1. Of course you’re for the wrong thing Tony. You’re evil.

        2. I do not see anything good or preferable about a Supreme Court acting as an unelected legislature that dispenses rulings by virtue of a political popularity contest entirely devoid of neutral legal reasoning.

          1. Me either, but since that’s exactly what Mitch MCConnell has done to the judiciary, more judges is better than fewer. Any constitutionalist would be as neutral on the issue as the constitution is, obviously.

            1. I do not follow at all.

              Your response makes no sense.

      2. Then all that needs be done is legislating a cull of the supreme court Much like states do to control animal populations when necessary. Sort of a The Purge meets Animal Control where every citizen is guaranteed immunity from various laws that would otherwise be a deterrent to ‘offing’ judges until sustainable number of judges is achieved.

  16. his answer is due to two sleazy politician standards…….. one, there are people who are going to vote for him because they want him to pack the court. two, there are people who would not vote for him if he said he would pack the court. what he will end up doing will be determined at a later date based on whether or not he thinks he can get away with it.

  17. As much as Biden’s refusal to say is disturbing, it’s not like anybody at all doesn’t know his position.

  18. So let’s review the more alarming threat to our republic.

    One candidate will or will not commit to adding justices to the Supreme Court, something that has been done before and is not unconstitutional. This terrifies Sullum.

    The other candidate wants to indict and prosecute his opponent and the last President, and he has asked his AG to do so, when neither has been charged with anything. Trump just doesn’t like them, because they oppose him. To Sullum, nothing here at all.

    One event is already part of our history, the other is the stuff of dictatorships and fascists.

    It’s clear where Sullum stands.

    1. He wants to prosecute them for a litany of crimes of which they are almost certainly guilty. That they are his political opponents is not a defense against said crimes.

      1. Hmm, reminds me that Hillary, who I’m no fan of, submitted to 11 hours of hearings about her “crimes.” They couldn’t find any and you know they couldn’t with how partisan they were. Not to mention, Trump and co. gleefully use personal cell phones for official business, etc.

        Face it- you’re a partisan stooge who has no connection to reality because you can’t see your glaring hypocrisy.

        1. “Hmm, reminds me that Hillary, who I’m no fan of, submitted to 11 hours of hearings about her “crimes.” They couldn’t find any and you know they couldn’t with how partisan they were.”

          Yep, setting up a comm network to avoid the FOIA, and screwing with subpoenaed evidence: Not crimes at all.
          Face it – you’re a fucking lefty piece of shit.

        2. ‘Face it- you’re a partisan stooge who has no connection to reality because you can’t see your glaring hypocrisy.’

          Pot, kettle, black. Your assertion about ‘being no fan of Hillary’ seems unlikely, given you bringing her up with your whataboutism attempt. The ’11 hours’ comment is a weak red herring, but one doesn’t expect much from you, certainly not an acceptance of current events that are counter to in-group biases. The hearings she ‘submitted to’ had nothing to do with the current information or state of any investigation. If Hillary and/or former POTUS Obama are responsible for spying on, running a disinformation campaign to discredit a candidate and alter the outcome of an election, then continuing to use the disinformation campaign to attack a sitting president, then both deserve to be charged, tried, and if found guilty, imprisoned for the longest period possible under law. If it comes out that Trump is guilty of criminal wrongdoing, then I have the same opinion about him. As of now, the latter is not the case, the former is a strong possibility.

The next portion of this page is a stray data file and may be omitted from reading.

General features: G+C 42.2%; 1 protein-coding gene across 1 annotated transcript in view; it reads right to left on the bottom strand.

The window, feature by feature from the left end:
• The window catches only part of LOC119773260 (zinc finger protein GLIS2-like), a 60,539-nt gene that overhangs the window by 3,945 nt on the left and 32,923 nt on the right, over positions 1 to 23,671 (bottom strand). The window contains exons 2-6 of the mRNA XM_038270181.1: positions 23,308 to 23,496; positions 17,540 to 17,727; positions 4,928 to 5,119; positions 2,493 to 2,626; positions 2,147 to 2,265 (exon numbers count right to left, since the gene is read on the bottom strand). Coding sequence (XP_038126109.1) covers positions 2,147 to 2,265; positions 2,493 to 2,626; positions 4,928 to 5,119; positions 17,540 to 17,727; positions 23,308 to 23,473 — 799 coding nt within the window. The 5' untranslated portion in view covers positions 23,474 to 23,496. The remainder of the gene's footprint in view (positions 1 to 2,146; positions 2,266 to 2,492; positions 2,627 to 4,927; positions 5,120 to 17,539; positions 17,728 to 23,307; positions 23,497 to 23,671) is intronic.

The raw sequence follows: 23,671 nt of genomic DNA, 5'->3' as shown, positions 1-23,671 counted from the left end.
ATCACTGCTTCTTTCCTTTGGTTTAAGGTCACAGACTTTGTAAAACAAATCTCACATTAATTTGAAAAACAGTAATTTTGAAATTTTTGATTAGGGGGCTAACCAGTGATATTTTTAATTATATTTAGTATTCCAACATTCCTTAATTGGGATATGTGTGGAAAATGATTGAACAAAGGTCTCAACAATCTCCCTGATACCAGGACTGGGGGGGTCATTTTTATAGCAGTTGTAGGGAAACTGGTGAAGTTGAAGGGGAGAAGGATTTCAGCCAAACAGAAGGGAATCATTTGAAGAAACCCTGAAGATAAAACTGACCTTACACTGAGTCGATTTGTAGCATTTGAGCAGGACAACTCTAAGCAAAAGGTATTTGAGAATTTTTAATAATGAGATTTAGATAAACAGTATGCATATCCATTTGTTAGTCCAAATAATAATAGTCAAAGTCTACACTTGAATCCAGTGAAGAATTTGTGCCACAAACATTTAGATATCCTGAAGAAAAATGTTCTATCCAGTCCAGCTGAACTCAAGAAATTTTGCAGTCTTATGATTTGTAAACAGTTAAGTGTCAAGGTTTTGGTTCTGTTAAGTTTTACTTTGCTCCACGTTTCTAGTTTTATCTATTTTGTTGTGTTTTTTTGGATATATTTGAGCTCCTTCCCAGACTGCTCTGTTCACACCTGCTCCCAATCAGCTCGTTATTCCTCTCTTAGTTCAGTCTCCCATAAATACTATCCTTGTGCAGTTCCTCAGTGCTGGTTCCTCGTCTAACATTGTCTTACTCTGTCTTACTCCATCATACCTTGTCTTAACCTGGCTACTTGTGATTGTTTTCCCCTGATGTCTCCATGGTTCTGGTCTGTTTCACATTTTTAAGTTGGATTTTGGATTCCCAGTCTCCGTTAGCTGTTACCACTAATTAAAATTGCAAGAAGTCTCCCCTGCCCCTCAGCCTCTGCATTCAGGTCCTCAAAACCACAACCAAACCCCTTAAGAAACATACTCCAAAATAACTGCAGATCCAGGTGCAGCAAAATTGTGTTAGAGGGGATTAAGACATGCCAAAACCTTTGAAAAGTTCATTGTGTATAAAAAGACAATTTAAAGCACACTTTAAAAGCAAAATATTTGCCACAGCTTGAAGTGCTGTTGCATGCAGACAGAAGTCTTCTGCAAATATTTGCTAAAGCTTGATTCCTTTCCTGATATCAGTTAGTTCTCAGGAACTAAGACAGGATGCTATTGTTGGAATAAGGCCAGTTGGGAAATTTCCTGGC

3. I’m really not. That Hillary wasn’t prosecuted doesn’t make her innocent of anything. We all know for a fact that she was guilty national security violations, and so much more.

          But would never hold your masters accountable.

    2. Thanks for saying what I came to say. Bunch of pearl clutching about a milquetoast Dem candidate while Trump is tearing at the walls of most any institution.

      1. Its amazing to me that a President who wants to arrest his opponents on a whim, who has said if he loses the election is corrupt, and who is $400M dollars in debt nd has already used his position for personal gain gets not a mention here on this site anywhere. Crickets.

        But when Obama said “You didn’t build that,” there hair caught fire. Just like it is with no answer from Biden on something the country has done before, legally.

        It really says a lot about the writers here.

        1. If you think that’s bad, you should listen to the nitpicks of our resident trolls.

        2. “Its amazing to me that a President who wants to arrest his opponents on a whim,..”

          You.
          Are.
          Still.
          Full.
          Of.
          Shit.
          Oh and one of these days, please tell us how the chant ‘fight climate change’ makes those nasty wildfires go away.

      2. >>Trump is tearing at the walls of most any institution.

        you say this like it’s a bad thing.

        1. On an ostensibly libertarian comment board, no less.

    3. I’m sorry, but I don’t really respond to “Leave Hillary alone!”